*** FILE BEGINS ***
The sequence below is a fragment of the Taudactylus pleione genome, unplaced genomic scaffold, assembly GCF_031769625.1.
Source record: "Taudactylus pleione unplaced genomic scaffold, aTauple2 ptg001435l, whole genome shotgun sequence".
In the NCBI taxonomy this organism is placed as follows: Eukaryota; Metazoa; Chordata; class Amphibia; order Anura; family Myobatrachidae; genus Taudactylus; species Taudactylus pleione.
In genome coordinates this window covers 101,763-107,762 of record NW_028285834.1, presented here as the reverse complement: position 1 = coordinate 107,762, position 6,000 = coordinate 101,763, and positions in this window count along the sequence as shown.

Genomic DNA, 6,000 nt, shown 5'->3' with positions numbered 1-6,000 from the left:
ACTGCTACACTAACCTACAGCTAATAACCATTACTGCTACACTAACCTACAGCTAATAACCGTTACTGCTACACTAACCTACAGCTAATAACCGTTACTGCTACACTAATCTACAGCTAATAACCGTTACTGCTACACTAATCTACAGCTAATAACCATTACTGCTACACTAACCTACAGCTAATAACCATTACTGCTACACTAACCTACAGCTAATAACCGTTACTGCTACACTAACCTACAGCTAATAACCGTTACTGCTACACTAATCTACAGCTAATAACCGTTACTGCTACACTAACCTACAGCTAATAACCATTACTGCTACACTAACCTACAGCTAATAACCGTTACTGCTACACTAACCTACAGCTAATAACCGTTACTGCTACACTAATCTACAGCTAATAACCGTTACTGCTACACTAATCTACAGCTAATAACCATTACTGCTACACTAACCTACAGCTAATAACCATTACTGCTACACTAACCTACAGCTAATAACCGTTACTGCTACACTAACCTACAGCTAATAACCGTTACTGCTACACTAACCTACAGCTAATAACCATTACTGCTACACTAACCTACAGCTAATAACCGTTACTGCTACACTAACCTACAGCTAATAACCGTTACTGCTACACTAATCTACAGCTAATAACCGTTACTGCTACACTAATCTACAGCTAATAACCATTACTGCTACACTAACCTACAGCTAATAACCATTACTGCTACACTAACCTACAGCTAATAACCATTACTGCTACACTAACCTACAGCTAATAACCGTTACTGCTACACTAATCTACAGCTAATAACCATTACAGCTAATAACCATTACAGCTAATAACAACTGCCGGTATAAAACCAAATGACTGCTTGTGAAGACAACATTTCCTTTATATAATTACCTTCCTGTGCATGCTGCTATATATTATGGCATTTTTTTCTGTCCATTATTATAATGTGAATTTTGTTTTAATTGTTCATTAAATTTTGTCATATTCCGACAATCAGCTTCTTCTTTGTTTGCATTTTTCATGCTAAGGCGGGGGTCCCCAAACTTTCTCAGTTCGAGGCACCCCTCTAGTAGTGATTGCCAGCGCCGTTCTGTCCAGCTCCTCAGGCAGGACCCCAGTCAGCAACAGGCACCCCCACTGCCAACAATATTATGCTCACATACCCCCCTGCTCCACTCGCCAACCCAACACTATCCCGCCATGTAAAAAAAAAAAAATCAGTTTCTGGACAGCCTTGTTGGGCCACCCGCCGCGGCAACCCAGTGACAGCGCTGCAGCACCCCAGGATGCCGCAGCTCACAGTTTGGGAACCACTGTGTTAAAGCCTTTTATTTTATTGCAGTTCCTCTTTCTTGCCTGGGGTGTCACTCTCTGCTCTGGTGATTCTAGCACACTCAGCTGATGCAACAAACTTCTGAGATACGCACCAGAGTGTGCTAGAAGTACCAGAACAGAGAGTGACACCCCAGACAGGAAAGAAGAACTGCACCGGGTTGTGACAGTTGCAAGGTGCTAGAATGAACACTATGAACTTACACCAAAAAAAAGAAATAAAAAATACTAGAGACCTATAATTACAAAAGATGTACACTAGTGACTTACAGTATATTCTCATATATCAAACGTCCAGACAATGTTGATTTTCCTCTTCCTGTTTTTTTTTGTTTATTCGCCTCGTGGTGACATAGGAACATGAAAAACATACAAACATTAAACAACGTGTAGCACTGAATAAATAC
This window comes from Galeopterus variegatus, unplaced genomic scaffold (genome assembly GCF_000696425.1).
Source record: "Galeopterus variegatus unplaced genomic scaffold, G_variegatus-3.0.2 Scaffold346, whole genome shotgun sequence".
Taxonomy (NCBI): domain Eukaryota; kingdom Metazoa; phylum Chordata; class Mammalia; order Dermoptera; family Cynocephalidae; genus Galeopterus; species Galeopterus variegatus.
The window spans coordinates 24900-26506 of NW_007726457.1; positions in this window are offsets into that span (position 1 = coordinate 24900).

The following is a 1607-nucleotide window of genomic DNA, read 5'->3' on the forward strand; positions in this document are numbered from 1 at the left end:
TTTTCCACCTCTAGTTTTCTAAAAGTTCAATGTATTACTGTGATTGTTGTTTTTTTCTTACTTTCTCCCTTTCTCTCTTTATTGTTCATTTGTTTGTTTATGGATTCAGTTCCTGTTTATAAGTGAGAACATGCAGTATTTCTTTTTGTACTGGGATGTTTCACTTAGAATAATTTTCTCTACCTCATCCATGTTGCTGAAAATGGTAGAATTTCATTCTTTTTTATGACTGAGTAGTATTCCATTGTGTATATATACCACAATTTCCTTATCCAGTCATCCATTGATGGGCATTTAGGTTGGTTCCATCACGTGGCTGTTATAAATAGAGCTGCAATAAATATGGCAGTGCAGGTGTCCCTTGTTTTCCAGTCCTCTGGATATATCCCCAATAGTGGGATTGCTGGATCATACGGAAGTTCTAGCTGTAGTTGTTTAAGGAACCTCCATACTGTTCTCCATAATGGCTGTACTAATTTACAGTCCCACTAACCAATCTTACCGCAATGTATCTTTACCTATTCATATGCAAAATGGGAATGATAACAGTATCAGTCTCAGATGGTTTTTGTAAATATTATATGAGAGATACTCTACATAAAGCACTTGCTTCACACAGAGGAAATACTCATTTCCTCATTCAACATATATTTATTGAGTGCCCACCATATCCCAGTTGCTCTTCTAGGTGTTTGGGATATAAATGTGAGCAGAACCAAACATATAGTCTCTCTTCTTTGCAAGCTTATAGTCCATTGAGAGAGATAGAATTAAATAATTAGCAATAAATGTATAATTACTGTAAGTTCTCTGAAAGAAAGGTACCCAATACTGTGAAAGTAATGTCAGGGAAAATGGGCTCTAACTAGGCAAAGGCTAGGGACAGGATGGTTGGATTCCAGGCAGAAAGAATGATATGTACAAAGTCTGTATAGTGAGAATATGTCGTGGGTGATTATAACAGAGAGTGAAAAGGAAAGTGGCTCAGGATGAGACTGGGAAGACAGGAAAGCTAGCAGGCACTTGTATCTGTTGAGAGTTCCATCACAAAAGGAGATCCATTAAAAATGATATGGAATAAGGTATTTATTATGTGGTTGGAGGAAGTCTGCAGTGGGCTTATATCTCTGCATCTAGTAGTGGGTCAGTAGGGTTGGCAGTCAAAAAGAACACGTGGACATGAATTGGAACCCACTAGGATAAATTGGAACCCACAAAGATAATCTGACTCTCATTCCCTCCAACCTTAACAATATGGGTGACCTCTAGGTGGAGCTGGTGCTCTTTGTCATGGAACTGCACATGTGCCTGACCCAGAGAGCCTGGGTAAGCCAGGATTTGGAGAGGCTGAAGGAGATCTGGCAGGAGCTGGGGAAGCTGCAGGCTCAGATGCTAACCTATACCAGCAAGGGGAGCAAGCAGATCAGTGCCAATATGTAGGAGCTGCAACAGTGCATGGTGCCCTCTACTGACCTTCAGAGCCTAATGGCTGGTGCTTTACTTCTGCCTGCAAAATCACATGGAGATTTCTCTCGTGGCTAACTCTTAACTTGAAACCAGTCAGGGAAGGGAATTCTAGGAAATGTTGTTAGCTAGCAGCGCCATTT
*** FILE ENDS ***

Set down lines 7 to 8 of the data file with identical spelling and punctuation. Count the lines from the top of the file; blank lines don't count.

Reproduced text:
This window comes from Galeopterus variegatus, unplaced genomic scaffold (genome assembly GCF_000696425.1).
Source record: "Galeopterus variegatus unplaced genomic scaffold, G_variegatus-3.0.2 Scaffold346, whole genome shotgun sequence".